Reading is essential to becoming successful in life. While some of your students may love reading and jump at the chance to read anything and everything, others are less enthused and will want to find ways around reading in your class. Here are ten different ways to get your students excited about reading in your classroom and beyond. 1. Find books that will be interesting for your students. Sometimes the most straightforward step is to bring books that are unfamiliar to your students but are in the genre of something they may love. Graphic novels or young adult fiction are usually great ways to get your students interested enough to read. Graphic novels will appear to be more comfortable for your students, but there are graphic novels that can be educational and fulfill the literary need for your classroom. Young adult novels are great for the high school classroom because if students are readers, they will most likely be reading books of this sort already. Young adult novels ...
Over the summer, I set out to make improvements to my classroom library. I wanted to find appealing books from diverse authors that my students would want to read. And while I was able to purchase quite a few books at a low price (check garage sales, thrift stores, and used bookstores), I still needed a way to organize my new library. This post contains affiliate links. While they have no direct impact on you, I may receive a small kickback to help me run this site. I decided to organize my library by genre because I felt that by doing so, my students would be able to easily and quickly find books that appealed to their interests. After deciding to organize my high school English classroom library by genre, I searched for labels that I could use to label because they square design would cover most book spines and because they have many different colors. I chose THESE LABELS to use for my classroom library. Once my labels came in, I downloaded the Word template that was ...
Incorporating drama is an enriching way to analyze text in your English classes. Sometimes it can be difficult for students to get a full grasp on plays, but once they realize that these works of literature are meant to be performed on stage in front of the audience, students start to see them in new ways. Plays are very common to study, yet there can be stumbling blocks in the full analyzation of them. Here are seven different ways to teach your students how to analyze plays in the classroom and elsewhere: Perform the plays in class This may be the approach most classes take in studying plays, but this is because performing the play, or even small scenes from they play, really helps students gain a better understanding. Simply reading the lines out loud and finding the different characters’ emotions as they act, will ultimately help students understand exactly what the story is about and what they should learn from it. It can also be a lot of fun for students to engage in this wa...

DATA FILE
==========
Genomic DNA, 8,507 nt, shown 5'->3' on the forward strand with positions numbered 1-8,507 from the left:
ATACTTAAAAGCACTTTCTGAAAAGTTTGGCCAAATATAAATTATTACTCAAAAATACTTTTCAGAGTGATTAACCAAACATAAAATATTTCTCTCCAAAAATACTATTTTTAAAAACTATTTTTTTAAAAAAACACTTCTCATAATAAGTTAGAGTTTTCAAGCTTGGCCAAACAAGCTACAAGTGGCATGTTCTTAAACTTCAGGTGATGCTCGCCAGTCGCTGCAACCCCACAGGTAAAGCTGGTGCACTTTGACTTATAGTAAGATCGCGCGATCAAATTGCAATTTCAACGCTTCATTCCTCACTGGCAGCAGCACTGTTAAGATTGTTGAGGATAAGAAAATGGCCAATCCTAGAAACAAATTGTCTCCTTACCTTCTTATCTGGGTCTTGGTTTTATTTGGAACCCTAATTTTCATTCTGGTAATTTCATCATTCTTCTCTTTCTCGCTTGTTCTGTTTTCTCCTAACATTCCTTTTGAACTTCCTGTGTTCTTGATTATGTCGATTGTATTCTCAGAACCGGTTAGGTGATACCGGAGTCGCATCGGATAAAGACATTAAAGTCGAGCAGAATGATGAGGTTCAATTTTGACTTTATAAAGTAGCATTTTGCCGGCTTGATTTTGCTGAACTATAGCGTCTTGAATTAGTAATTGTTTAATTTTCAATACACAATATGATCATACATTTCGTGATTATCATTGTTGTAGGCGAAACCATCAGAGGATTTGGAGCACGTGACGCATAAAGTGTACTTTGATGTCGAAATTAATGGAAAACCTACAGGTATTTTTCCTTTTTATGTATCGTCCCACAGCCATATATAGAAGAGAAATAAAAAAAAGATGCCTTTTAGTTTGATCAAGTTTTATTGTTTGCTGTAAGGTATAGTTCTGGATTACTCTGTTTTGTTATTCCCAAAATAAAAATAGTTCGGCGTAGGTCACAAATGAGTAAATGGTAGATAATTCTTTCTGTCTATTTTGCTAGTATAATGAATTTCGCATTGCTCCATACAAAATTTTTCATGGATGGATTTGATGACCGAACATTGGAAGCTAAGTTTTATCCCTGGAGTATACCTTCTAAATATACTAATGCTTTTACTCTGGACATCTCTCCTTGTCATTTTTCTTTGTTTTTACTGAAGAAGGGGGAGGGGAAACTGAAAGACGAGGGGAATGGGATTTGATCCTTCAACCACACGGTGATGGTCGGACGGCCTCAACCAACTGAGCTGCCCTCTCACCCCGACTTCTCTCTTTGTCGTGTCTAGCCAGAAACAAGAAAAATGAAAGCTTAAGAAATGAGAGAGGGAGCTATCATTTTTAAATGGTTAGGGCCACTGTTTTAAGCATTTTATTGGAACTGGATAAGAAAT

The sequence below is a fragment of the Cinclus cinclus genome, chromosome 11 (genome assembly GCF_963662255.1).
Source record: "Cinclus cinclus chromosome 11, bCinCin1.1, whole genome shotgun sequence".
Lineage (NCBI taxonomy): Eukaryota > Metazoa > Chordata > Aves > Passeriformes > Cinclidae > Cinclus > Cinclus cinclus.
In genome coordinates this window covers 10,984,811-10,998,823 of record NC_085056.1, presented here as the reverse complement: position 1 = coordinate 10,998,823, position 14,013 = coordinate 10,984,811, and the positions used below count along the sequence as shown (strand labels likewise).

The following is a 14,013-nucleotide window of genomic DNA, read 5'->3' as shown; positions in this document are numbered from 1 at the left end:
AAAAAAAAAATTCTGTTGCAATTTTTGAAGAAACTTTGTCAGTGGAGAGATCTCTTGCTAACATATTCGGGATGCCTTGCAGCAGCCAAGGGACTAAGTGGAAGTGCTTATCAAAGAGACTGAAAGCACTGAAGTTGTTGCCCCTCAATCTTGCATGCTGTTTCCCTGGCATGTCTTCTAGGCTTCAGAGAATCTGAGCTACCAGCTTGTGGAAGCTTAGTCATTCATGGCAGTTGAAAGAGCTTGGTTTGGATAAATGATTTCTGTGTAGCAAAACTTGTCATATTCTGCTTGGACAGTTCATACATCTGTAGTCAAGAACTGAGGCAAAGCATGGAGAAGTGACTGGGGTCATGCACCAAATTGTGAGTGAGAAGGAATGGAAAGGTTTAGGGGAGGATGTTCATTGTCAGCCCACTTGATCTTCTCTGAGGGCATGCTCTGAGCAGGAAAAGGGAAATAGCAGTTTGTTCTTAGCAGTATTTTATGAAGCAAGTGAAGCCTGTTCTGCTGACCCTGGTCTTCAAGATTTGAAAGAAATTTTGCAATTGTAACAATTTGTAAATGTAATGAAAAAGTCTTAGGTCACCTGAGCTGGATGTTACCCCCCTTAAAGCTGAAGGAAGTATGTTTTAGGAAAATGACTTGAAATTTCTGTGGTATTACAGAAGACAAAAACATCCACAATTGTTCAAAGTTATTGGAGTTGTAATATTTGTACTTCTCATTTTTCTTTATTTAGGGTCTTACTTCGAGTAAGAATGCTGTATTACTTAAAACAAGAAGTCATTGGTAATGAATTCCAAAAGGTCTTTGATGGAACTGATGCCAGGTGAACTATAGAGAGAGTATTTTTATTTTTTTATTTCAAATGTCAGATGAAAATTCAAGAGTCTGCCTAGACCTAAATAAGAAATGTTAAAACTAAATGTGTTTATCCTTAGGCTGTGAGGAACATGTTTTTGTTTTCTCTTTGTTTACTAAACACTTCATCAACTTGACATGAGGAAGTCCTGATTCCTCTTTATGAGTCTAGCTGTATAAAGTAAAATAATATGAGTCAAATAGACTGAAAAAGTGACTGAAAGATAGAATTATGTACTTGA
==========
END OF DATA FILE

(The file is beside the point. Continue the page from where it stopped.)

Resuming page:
With final exam season right around the corner, many teachers are thinking about what they plan to do. While some schools might be a little more relaxed and allow teachers to throw end-of-the-semester parties on the final day of the semester, other schools are a bit more strict and have specific policies as to what teachers can and cannot do in the classroom on the designated final exam days. Here is a list of different types of academic and rigorous final exam options you can use in your middle school or high school English classroom. Traditional Exam The traditional exam is the tried and true final exam. Whether it is a cumulative test or a test on your most recent unit, one option you have for administering your final exam is to give a traditional test. To help save time and make grading easier during the end of the semester, you can opt for a multiple-choice, matching, and true/false test that you can easily and quickly grade with a scantron machine. My 100 question ELA test...
Whether you are planning for the New Year or thinking about how to best roll with New Year’s momentum, the new calendar year provides teachers with so many enriching opportunities to connect with and engage with students. During this time of year, positive messages and promises of what the New Year may hold bombard our students, and many of our students are thinking about how to make this year better than the last. During this time, I like to take advantage of this optimism and have my students focus on goal-setting, growth mindset, and reflection. Here are 5 activities for the New Year: 1. Letter to Self Have your students write a letter to themselves. Instruct your students to write about where they are in life and about their goals, hopes, and dreams. In the letter, ask your students to formulate a plan and write down actionable items they can accomplish in the new calendar year that will help them achieve their long-term goals. Also, have them write about why this is impo...